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  1. Are Long Call Spreads = Poor Man's Covered Call? Bob Baerker wrote:

If so inclined, you can also write OTM short calls against them, turning your long call LEAPs into diagonal spreads and lowering your cost basis. This is called the "Poor Man's Covered Call" which you can also Google.

Each of the three Reddit comments below predicate that you're buying an ITM call with strike price A, then selling an OTM call at strike price B. $A < B < C$. Each recommends rolling the sold OTM call.

  1. But why do they predicate that you can afford rolling? What if the new third OTM call with strike price C's premium skyrockets? Can't rolling the sold OTM call make you net loss?

doougle commented on Jul 27 2016.

This is the type of trade I do the most.

If you do get assigned, there's always exercising the LEAP you can fall back on, though I consider this approach last.

If your short strike is assigned, you'll receive the money for the shares at the strike price. To furnish the shares, you'll have to buy at market value. You'll only be on the hook for the difference in the strike and market. You might even have the funds to just pay it and move on.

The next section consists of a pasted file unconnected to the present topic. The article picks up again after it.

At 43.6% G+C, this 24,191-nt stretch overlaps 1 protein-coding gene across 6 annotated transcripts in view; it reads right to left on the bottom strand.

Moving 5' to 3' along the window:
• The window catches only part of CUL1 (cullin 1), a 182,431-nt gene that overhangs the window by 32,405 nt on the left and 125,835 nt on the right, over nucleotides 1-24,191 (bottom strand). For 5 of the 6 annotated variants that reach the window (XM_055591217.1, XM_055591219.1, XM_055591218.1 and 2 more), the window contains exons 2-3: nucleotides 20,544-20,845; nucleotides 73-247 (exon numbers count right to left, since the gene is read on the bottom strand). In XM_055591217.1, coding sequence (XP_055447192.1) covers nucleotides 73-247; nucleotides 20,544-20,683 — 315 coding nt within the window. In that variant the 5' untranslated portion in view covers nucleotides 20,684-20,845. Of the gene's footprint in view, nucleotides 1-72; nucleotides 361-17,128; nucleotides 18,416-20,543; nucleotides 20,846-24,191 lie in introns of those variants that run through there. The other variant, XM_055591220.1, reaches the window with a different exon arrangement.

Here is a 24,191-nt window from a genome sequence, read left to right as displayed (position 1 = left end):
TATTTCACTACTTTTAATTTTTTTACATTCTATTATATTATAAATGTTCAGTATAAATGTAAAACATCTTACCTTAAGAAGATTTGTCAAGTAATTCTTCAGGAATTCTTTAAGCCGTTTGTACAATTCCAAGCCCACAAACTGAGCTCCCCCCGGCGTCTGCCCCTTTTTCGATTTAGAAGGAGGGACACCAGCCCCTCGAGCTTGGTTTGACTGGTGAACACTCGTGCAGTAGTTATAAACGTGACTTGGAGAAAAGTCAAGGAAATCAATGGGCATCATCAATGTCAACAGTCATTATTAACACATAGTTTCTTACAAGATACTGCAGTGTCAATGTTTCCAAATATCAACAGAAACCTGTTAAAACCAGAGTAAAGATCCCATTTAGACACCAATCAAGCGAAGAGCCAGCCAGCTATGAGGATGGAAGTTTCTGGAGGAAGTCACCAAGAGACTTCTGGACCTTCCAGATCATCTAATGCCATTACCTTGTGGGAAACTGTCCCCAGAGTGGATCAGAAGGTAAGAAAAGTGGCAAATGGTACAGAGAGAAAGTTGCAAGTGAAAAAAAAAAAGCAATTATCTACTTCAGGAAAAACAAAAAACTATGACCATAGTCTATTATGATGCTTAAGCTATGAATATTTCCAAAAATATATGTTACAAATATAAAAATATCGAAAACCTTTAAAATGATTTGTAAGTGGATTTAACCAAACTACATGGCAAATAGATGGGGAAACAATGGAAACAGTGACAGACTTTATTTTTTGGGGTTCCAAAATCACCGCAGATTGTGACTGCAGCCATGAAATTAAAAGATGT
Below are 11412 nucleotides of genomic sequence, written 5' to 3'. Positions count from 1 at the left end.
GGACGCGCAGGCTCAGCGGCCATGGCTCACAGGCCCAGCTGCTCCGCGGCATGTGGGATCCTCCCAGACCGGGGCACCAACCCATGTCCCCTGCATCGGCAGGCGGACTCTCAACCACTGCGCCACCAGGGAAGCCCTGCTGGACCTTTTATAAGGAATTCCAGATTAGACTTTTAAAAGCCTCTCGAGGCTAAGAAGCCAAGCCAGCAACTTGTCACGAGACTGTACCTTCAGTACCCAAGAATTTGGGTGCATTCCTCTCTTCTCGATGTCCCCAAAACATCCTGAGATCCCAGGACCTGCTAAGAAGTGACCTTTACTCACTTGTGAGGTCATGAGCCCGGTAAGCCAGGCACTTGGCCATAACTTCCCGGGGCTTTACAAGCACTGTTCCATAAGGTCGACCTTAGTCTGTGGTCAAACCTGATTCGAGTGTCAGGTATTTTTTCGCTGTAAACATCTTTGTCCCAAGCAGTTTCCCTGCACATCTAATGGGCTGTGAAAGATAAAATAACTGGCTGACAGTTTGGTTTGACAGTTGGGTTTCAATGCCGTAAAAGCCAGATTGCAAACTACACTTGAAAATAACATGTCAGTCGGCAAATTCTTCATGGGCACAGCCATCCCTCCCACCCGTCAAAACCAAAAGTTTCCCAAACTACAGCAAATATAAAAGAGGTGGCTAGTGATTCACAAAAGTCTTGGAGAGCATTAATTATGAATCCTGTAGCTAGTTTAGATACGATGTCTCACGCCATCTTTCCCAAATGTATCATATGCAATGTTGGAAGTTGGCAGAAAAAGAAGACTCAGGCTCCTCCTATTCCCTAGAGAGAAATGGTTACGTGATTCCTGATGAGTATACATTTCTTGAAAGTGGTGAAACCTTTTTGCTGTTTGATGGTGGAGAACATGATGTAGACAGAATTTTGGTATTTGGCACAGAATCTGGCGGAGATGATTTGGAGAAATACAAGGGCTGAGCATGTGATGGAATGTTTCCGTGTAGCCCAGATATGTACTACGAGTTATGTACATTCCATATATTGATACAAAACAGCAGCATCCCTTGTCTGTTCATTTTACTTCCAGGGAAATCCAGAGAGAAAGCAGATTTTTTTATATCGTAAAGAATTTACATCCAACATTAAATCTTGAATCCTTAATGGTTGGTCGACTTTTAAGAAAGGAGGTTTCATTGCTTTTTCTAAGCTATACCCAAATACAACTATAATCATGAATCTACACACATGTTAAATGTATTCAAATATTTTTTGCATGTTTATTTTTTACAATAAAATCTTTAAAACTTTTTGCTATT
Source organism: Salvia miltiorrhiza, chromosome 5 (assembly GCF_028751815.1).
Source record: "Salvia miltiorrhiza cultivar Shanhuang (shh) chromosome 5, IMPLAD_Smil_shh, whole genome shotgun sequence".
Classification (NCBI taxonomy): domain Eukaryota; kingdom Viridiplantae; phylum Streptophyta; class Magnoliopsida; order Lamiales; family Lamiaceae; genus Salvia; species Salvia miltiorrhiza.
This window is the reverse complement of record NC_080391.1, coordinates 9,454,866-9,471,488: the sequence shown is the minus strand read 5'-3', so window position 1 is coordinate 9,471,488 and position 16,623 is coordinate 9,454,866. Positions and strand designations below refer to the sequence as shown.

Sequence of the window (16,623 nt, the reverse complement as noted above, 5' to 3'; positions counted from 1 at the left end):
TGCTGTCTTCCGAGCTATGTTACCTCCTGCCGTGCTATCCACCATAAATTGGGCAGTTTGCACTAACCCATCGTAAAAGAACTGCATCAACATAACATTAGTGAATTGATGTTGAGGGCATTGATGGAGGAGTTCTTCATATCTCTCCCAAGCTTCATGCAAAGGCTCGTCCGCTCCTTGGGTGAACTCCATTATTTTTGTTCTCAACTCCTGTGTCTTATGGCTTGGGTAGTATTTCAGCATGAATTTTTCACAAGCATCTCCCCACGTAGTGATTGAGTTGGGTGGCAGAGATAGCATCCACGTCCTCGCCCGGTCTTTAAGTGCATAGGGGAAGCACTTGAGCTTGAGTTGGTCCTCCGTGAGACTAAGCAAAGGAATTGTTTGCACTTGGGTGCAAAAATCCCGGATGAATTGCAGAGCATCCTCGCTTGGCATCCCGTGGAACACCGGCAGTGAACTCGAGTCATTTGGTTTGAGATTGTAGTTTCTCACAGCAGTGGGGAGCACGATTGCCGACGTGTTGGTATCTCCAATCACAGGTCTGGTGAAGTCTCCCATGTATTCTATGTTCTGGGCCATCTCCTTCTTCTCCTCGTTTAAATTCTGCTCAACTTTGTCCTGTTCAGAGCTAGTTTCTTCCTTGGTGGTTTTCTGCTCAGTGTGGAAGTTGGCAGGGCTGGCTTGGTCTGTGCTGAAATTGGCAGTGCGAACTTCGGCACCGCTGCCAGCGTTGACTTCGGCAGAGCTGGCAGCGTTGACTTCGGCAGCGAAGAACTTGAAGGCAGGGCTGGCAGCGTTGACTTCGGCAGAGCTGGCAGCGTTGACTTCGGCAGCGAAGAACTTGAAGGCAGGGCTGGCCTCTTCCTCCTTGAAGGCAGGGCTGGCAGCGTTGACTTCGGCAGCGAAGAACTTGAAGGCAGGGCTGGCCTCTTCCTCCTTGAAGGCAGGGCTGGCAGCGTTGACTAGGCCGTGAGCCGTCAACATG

If you can't afford that difference, you can sel the LEAPS to pay the rest. If you exercise the LEAPS, you'll be forfeiting the remaining time premium. If you sell them, you collect it.

What I do if I have some shorts that go in the money is roll them out, bringing in a little more money. If they get too far in the money, the roll value lessens, I might just close the whole position.

kpmooney commented on Jul 27 2016.

I assume you are buying an ITM LEAPS and selling near-month calls against it. You seem to be confused about what it means for the trade to go against you. Assuming your short call paid for the extrinsic value in the short call, you have no risk to the upside and want your short call to be tested. You lose when the stock falls and your LEAP loses value. In that case there's nothing much you can do other than rolling down the short call.